PANIQUI, TARLAC. The colonial era church was one of the first to be built in the Philippines. It was reconstructed during the 1920s and was extensively renovated in the 1970s. The convent, although showing signs of recent renovation/reconstruction work, is still intact. The church is probably where Fr. Gregorio Aglipay drafted the constitution of the Philippine Independent Church on 23 October 1899. The landed Cojuangcos also traces its roots in Paniqui's Barangay Matalapitap.

Saturday, March 15, 2008


We sure looked grim and grimy. Three days and 2 nights of an almost no-sleep duel with a deadline did that. The weird tasting almond flavored coffee (I hate it!) and fast food chow (Jollibee TLC, Burger King Jr. Whooper, and Chow King Beef and Wanton Noodles in alternates) also connived. But finally, the last edits were done and INAFI’s policy paper on migration and development plus a collateral project proposal were soon emailed away. I asked Watalubs to hunt for some real food then went straight to an indulgent shower anticipating a long, uninterrupted sleep.

But that was before our Chapter Program Manager rang up to remind me of the Family Planning Organization of the Philippines’ annual National Council meeting. Now I remembered why I brought along a Barong Tagalong (actually, a cross between a camisa de tsino and a Barong Tagalog I brought for my travel to Japan; I hate collars!). So off from the shower, to the barong, to the car. Real food and sleep will have to wait.

But then again, food can wait but sleep can’t so I dozed off as Watalubs drove off to Makati through the eskinitas and short cuts of his days as a taxi driver. It was almost an eternity when a jolt woke me up.

Asan na tayo?”.

Makati ser.”

Makati?” I can only see a narrow road flanked by rows of quaint old buildings. “Sigurado ka?” I was expecting the chic high rises and wide avenues of Ayala.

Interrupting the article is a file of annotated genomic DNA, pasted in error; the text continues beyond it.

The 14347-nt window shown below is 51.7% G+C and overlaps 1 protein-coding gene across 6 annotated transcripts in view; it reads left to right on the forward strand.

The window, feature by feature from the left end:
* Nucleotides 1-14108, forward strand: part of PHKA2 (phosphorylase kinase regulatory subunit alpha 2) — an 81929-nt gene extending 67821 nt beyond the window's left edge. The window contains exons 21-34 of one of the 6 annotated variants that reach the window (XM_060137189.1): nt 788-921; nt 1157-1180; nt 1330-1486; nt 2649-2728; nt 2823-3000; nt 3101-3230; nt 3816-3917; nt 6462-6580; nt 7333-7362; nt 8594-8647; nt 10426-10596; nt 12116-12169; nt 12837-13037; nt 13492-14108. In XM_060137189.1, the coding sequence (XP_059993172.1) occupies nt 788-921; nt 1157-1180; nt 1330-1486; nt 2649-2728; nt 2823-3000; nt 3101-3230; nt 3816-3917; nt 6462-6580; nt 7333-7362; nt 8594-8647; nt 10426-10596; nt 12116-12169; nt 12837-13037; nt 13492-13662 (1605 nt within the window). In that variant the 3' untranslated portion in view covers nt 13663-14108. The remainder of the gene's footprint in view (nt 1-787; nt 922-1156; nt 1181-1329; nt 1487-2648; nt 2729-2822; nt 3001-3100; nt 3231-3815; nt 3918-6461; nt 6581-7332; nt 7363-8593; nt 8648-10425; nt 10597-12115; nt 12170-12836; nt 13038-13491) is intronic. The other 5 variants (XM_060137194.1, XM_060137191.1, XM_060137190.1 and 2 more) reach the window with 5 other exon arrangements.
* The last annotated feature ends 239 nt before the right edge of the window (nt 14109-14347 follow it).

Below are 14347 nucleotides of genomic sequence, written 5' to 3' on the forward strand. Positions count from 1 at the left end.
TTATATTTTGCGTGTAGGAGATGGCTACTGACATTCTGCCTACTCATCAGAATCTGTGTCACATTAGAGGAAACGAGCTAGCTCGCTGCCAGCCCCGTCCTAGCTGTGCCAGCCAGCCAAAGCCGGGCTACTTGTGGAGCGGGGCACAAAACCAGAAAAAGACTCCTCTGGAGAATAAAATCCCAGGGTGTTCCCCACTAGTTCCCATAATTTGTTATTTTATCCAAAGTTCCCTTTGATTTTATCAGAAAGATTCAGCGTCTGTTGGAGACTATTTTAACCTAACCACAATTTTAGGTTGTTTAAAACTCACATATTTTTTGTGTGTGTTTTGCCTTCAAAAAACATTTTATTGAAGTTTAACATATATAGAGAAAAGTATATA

Yes ser. Nasa Poblacion na po tayo.”

Poblacion. So Makati has one too. Then it came to me. Makati has an old church at its Old Poblacion!

Ihinto mo sandali!” I rummaged my bag for my notebook and scanned through the well-thumbed pages and its crazy notes and annotations. There it was; boxed and scrawled in big capital letters was “Church of St. Peter and St. Paul, D.M. Rivera Street, Poblacion, Makati”.

Heto, hanapin natin.”

Guided by my old but reliable E-Z Map Philippines Travel Atlas, we combed the streets for D.M. Rivera, counter flowing one ways, getting lost in narrower eskinitas, and going back and again. We actually passed by the church several times before finding it on top of small rise hidden and tucked among old buildings, a maze of wires, and the creeping urban jungle.

The Franciscans established the first evangelical mission in what is now Makati before turning it over to the Jesuits in 1607. Fr. Pedro de los Montes (SJ) started building what is now the Church of San Pedro and San Pablo on top of a hill called Buenavista. It was completed in 1620 and the Jesuits administered it until 1768. The church was rebuilt/reconstructed in 1920 and again in 1975. It is more popularly known as San Pedro de Makati which is shortened into San Piro or Sampiro.

And there I was in my National Council meeting regalia doing awkward contortions as I shoot the church with my just acquired Nikon D40, watched by an amused couple probably dating in the small plaza, several passersby, and an ice cream vendor. My phone rang. It was the National Council people asking where I am. I told them I got lost.

Back in the car, I instructed Watalubs to beat it fast.

Napunta na ba kayo sa simbahan ng Las Pinas?”

Hindi pa.”

Malapit na lang dito yun ser.”

That got me thinking. On the next turn, I called the National Council and told them I am trying to find my way and I will be really late.

Ituloy mo sa Las Pinas.”

Malapit na turned out to be a 45-minute drive but I didn’t care. It turned out to be my first attempt in fiddling with my Nikon D40 with Ken Rockwell’s “Nikon D40 User’s Guide” on hand. It was high morning and the strong white light of the glaring sun is not ideal for shooting. That got me started on exposure compensation. I went around watched by a couple of curious nuns and a group of street kids. A sexy young lady gave me a look then moved away perhaps thinking that I was shooting her, which I wish I did.